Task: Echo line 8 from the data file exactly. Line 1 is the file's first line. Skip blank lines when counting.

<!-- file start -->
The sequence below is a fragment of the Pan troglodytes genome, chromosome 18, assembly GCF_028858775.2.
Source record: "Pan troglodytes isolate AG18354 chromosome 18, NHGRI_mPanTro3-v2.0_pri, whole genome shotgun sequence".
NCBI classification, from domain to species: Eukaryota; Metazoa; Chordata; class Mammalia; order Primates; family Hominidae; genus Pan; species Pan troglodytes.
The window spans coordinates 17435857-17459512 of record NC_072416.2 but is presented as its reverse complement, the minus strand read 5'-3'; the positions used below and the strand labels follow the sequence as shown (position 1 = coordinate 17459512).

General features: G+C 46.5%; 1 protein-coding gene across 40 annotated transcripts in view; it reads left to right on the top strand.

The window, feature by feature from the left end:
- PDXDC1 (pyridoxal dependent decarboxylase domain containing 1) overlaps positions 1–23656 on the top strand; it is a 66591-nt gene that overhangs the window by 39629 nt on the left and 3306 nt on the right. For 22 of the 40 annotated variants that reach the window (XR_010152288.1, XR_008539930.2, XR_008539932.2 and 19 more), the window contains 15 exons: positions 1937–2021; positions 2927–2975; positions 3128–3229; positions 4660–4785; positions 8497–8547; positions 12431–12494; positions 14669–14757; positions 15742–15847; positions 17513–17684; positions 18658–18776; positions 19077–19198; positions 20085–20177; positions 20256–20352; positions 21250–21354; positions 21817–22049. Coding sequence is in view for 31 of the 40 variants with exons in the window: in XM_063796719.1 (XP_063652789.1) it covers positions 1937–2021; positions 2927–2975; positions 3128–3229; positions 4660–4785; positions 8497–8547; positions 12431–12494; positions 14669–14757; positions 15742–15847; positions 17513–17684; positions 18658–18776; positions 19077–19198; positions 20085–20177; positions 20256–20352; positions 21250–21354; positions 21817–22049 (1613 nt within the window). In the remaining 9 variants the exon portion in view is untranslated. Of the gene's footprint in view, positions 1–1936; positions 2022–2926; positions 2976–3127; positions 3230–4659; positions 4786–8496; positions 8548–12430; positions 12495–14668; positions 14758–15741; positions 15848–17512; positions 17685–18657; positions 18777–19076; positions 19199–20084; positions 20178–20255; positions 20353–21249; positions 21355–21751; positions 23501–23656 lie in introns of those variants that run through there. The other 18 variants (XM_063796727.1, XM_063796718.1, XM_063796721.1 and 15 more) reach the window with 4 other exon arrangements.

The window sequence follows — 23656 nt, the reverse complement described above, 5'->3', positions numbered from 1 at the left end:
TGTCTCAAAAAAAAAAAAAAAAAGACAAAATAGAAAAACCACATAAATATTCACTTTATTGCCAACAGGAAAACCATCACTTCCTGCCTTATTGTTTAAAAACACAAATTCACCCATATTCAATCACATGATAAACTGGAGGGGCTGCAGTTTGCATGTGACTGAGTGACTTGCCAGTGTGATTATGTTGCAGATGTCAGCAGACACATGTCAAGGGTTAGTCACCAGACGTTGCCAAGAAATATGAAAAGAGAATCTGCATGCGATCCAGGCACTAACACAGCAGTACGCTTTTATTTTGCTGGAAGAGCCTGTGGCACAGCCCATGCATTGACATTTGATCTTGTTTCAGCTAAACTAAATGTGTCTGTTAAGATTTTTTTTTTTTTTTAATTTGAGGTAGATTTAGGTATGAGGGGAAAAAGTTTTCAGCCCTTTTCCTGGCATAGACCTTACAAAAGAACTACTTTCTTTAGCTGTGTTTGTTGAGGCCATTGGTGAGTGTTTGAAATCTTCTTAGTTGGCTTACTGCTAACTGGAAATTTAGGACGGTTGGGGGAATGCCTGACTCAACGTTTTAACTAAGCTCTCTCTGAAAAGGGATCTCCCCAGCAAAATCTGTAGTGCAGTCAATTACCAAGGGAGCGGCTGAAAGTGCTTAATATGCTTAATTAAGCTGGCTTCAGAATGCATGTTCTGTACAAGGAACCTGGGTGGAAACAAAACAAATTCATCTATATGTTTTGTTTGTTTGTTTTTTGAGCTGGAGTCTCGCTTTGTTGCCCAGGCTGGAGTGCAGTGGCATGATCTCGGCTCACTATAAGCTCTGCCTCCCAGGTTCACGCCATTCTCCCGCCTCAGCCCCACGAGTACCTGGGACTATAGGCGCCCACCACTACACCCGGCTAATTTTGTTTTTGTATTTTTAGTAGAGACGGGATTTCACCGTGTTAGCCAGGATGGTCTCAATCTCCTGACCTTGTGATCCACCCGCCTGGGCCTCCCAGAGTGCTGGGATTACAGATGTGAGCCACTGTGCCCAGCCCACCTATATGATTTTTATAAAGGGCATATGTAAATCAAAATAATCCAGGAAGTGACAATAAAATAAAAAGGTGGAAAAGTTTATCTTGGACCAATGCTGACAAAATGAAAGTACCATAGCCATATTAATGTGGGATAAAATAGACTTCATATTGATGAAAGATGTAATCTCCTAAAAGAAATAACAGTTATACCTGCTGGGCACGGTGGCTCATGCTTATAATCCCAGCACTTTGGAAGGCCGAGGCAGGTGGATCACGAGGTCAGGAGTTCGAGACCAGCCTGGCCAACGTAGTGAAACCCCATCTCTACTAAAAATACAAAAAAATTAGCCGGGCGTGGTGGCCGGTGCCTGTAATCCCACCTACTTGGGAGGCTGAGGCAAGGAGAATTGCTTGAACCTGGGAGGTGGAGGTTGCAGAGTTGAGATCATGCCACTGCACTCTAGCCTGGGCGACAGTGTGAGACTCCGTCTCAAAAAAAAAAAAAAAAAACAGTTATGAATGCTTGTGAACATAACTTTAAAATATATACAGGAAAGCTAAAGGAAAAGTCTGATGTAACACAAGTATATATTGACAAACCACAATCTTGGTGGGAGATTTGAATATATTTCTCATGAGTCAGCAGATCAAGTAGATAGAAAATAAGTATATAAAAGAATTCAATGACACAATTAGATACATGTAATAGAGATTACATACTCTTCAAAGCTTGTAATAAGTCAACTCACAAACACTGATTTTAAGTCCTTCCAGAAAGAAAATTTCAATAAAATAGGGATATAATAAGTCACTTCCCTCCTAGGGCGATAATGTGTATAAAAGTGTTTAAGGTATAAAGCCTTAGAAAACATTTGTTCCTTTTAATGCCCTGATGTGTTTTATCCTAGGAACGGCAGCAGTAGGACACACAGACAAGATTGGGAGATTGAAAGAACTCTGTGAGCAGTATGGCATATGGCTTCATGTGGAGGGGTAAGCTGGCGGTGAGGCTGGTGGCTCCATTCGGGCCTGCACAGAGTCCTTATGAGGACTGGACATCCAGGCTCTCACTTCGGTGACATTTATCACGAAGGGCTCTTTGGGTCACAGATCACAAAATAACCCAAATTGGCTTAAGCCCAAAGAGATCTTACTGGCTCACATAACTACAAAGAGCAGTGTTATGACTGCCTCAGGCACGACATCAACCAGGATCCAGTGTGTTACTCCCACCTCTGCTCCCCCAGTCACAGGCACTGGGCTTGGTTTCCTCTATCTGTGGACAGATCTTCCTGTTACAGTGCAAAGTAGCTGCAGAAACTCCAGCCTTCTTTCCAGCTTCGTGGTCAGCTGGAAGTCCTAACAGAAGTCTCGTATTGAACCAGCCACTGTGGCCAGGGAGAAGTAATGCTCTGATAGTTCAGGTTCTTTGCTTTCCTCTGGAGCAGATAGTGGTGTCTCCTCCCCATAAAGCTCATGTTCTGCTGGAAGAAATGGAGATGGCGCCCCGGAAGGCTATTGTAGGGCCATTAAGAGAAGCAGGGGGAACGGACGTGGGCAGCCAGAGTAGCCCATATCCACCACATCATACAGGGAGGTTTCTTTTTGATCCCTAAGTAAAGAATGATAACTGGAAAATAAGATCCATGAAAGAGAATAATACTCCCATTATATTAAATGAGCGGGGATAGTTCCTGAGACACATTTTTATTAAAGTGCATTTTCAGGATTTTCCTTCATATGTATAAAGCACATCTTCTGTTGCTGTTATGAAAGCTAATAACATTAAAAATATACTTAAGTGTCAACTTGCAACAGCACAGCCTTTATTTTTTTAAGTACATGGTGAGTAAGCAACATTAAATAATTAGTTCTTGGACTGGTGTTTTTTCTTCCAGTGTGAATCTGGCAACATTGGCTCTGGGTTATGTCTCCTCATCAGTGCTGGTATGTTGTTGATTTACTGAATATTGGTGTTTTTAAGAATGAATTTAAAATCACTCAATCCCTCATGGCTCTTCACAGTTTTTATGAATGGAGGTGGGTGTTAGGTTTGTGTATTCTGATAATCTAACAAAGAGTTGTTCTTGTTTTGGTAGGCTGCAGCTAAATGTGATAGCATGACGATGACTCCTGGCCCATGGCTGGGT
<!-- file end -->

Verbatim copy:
The window sequence follows — 23656 nt, the reverse complement described above, 5'->3', positions numbered from 1 at the left end: